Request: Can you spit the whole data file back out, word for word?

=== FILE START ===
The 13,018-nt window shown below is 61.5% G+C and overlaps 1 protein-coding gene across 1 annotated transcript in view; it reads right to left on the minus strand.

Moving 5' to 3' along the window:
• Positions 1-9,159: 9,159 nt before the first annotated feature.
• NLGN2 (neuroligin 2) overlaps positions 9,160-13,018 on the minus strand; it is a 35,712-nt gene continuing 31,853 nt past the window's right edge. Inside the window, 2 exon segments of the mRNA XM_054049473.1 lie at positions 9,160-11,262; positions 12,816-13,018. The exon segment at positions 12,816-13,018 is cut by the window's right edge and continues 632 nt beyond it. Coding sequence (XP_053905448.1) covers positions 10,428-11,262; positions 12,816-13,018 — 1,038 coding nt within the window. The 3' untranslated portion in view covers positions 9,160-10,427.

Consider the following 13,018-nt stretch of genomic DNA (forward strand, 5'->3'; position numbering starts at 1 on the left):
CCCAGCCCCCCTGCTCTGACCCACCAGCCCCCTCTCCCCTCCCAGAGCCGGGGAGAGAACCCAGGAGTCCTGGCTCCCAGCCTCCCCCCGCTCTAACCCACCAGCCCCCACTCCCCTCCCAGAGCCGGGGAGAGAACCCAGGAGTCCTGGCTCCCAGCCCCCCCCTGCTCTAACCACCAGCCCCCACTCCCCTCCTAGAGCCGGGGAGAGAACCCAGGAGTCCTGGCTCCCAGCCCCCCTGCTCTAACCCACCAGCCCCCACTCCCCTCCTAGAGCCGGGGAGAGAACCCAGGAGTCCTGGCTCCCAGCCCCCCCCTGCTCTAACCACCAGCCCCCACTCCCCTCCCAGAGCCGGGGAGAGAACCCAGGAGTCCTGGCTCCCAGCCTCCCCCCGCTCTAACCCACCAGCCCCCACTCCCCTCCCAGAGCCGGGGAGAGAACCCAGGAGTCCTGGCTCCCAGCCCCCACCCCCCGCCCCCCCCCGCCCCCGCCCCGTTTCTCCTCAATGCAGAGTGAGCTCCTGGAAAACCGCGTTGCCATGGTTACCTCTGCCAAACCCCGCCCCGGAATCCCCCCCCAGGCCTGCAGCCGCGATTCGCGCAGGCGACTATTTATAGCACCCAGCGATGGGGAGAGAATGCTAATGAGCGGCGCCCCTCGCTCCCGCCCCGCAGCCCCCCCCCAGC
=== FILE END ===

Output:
The 13,018-nt window shown below is 61.5% G+C and overlaps 1 protein-coding gene across 1 annotated transcript in view; it reads right to left on the minus strand.

Moving 5' to 3' along the window:
• Positions 1-9,159: 9,159 nt before the first annotated feature.
• NLGN2 (neuroligin 2) overlaps positions 9,160-13,018 on the minus strand; it is a 35,712-nt gene continuing 31,853 nt past the window's right edge. Inside the window, 2 exon segments of the mRNA XM_054049473.1 lie at positions 9,160-11,262; positions 12,816-13,018. The exon segment at positions 12,816-13,018 is cut by the window's right edge and continues 632 nt beyond it. Coding sequence (XP_053905448.1) covers positions 10,428-11,262; positions 12,816-13,018 — 1,038 coding nt within the window. The 3' untranslated portion in view covers positions 9,160-10,427.

Consider the following 13,018-nt stretch of genomic DNA (forward strand, 5'->3'; position numbering starts at 1 on the left):
CCCAGCCCCCCTGCTCTGACCCACCAGCCCCCTCTCCCCTCCCAGAGCCGGGGAGAGAACCCAGGAGTCCTGGCTCCCAGCCTCCCCCCGCTCTAACCCACCAGCCCCCACTCCCCTCCCAGAGCCGGGGAGAGAACCCAGGAGTCCTGGCTCCCAGCCCCCCCCTGCTCTAACCACCAGCCCCCACTCCCCTCCTAGAGCCGGGGAGAGAACCCAGGAGTCCTGGCTCCCAGCCCCCCTGCTCTAACCCACCAGCCCCCACTCCCCTCCTAGAGCCGGGGAGAGAACCCAGGAGTCCTGGCTCCCAGCCCCCCCCTGCTCTAACCACCAGCCCCCACTCCCCTCCCAGAGCCGGGGAGAGAACCCAGGAGTCCTGGCTCCCAGCCTCCCCCCGCTCTAACCCACCAGCCCCCACTCCCCTCCCAGAGCCGGGGAGAGAACCCAGGAGTCCTGGCTCCCAGCCCCCACCCCCCGCCCCCCCCCGCCCCCGCCCCGTTTCTCCTCAATGCAGAGTGAGCTCCTGGAAAACCGCGTTGCCATGGTTACCTCTGCCAAACCCCGCCCCGGAATCCCCCCCCAGGCCTGCAGCCGCGATTCGCGCAGGCGACTATTTATAGCACCCAGCGATGGGGAGAGAATGCTAATGAGCGGCGCCCCTCGCTCCCGCCCCGCAGCCCCCCCCCAGC